Coming together

Airport Watch, founded in 2000, reflects the scope of opposition arranged against airport expansion. It loosely links together major international environmental bodies, such as Friends of the Earth and Greenpeace, with conservation groups like the Campaign to Protect Rural England and the National Trust. Also joining the movement have been wildlife organisations including the Royal Society for the Protection of Birds, local anti-noise campaigns, the World Development Movement and more radical direct action groups like Plane Stupid and Rising Tide, to name a few.

Co-operation between groups with very different initial concerns has in many places led to major success, not least because by working together groups can neutralise the most regular criticisms levelled at them. Noise campaigners who have also taken on board messages about the melting ice caps are harder to dismiss as ‘nimbys’, whereas a green group allied to the local parish council is better placed to resist ‘tree-hugging’ stereotypes.

In August 2007, the Camp for Climate Action at Heathrow attracted international attention, helped by the Independent newspaper who revealed that BAA were seeking an injunction to not only keep groups like Plane Stupid away from the airport and large parts of the London transport network, but also to restrict members of the National Trust, the RSPB and the Woodland Trust because of their affiliation to Airport Watch. By building such a wide coalition against Heathrow, it has become harder for the airports to portray opposition as a radical fringe.

Not only are different groups uniting at an organisational level, but residents’ campaigns are being increasingly influenced by the tactics of the direct action environmental groups.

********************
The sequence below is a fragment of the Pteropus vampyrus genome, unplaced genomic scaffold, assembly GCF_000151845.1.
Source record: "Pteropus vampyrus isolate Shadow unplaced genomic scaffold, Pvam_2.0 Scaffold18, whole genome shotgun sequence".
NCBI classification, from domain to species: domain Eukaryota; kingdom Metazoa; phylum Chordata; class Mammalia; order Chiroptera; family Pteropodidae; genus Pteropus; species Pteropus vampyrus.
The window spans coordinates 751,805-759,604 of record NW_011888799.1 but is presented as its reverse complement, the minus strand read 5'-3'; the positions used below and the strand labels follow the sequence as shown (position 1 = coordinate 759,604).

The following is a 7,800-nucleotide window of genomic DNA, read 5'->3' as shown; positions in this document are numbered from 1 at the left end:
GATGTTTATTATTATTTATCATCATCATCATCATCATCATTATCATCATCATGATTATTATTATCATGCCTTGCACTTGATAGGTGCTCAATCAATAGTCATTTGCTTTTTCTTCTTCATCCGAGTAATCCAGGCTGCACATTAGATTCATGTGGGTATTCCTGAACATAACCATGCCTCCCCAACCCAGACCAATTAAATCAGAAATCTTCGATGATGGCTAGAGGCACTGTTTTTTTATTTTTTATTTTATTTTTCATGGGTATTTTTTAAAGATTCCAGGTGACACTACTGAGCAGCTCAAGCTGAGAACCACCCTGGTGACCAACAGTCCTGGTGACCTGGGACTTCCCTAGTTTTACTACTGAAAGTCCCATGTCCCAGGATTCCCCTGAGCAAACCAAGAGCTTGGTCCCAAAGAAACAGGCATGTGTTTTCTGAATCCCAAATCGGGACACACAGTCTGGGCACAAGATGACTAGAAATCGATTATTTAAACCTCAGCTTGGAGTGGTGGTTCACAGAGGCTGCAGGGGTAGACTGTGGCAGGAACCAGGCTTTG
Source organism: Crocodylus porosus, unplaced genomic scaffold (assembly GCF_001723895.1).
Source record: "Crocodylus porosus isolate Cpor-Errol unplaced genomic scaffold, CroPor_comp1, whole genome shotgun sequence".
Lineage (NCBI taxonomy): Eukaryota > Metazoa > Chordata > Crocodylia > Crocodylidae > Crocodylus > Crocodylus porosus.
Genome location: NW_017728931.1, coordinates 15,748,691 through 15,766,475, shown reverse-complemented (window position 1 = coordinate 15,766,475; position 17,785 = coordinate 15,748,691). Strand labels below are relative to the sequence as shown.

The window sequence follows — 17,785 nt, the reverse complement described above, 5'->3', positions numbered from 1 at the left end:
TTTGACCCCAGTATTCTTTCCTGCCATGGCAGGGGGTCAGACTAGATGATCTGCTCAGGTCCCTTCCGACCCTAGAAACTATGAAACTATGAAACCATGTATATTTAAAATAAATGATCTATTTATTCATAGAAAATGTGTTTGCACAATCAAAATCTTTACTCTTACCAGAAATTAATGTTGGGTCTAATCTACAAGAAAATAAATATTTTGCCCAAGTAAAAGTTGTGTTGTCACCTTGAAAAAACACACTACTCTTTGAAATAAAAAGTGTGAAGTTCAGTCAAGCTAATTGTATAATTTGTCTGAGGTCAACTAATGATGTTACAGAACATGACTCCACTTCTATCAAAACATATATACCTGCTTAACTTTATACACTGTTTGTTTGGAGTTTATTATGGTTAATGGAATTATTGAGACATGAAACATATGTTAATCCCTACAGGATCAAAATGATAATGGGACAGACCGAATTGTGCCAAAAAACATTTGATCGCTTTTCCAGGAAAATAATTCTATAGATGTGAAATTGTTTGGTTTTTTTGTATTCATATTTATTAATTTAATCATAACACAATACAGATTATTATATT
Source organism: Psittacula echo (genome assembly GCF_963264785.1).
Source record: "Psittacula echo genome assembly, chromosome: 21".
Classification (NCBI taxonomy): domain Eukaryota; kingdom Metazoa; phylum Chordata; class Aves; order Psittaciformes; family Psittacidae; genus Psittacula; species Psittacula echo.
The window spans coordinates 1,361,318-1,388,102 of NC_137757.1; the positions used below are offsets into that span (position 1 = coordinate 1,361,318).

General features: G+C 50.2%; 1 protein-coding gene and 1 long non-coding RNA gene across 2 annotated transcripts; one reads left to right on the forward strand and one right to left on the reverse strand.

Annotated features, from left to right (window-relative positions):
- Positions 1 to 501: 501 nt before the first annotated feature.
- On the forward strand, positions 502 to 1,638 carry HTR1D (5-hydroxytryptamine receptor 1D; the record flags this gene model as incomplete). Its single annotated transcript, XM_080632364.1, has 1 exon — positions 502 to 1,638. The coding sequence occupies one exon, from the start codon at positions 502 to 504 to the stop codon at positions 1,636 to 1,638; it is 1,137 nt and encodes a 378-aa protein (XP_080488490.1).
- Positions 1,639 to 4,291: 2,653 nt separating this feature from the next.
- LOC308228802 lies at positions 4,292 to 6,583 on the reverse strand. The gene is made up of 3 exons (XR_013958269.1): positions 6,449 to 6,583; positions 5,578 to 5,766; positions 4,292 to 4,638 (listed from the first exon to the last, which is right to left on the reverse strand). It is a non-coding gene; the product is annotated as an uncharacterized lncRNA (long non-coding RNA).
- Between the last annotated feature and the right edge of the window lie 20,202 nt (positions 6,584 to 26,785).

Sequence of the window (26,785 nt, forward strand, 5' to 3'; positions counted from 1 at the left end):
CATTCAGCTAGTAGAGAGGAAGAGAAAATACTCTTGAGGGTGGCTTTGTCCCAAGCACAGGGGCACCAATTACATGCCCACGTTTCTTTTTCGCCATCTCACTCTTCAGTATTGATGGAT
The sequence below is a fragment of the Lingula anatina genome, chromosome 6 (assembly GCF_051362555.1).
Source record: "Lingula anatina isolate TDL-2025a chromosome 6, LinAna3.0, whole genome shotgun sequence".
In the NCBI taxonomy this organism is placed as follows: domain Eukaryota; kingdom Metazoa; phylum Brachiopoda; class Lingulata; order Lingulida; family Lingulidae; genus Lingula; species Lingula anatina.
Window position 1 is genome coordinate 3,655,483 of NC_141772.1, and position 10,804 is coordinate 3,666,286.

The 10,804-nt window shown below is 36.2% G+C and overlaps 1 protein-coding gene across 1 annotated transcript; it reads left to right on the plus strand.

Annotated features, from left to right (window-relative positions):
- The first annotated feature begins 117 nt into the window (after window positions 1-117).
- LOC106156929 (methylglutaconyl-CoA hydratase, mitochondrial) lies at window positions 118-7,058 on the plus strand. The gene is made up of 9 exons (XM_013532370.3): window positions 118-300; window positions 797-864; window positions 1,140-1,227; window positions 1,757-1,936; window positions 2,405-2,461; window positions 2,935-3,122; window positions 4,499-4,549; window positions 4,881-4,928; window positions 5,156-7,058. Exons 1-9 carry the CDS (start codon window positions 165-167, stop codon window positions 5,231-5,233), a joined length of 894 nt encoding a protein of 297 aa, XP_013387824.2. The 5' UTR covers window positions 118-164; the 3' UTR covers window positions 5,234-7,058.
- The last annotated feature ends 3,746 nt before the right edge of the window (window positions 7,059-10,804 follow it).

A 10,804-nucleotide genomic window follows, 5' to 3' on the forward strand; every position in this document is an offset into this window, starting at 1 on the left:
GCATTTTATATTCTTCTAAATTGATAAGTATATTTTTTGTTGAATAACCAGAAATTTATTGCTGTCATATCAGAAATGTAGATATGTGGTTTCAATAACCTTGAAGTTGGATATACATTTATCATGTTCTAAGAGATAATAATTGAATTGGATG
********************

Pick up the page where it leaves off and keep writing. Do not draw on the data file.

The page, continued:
‘Local residents have politely and obediently responded to planning applications, written to their councillors or MP, written to government ministers – and all the other polite middle class things to do … and been fobbed off time and time again,’ says Sarah Clayton of Airport Watch.

‘They are becoming frustrated, and increasingly realise that some form of direct action is the only way to actually get the powers-that-be to sit up and take notice. Middle England ladies in pearls and twin sets are becoming, cautiously, quite interested in direct action out of desperation and despair at the conventional democratic process. Climate Camp was a remarkable success in many ways.’

Divide and rule

Yet there still remains a split between the concerns of residents and those of the environmental groups, and this can allow airports to divide and rule campaigns against them. In 2006, the Duchy of Lancaster proposed a £3million plan to expand the capacity of Tatenhill, a former second world war airfield near Burton-on-Trent, to accommodate 20,000 more flights a year on top of the current 30,000. During a planning inquiry in November last year into the development, the local opposition – Tatenhill Action Group – dropped its challenge after the Duchy agreed to noise restrictions, limited operating hours and restrictions on jets. Friends of the Earth was left alone, still opposing the expansion on climate change grounds.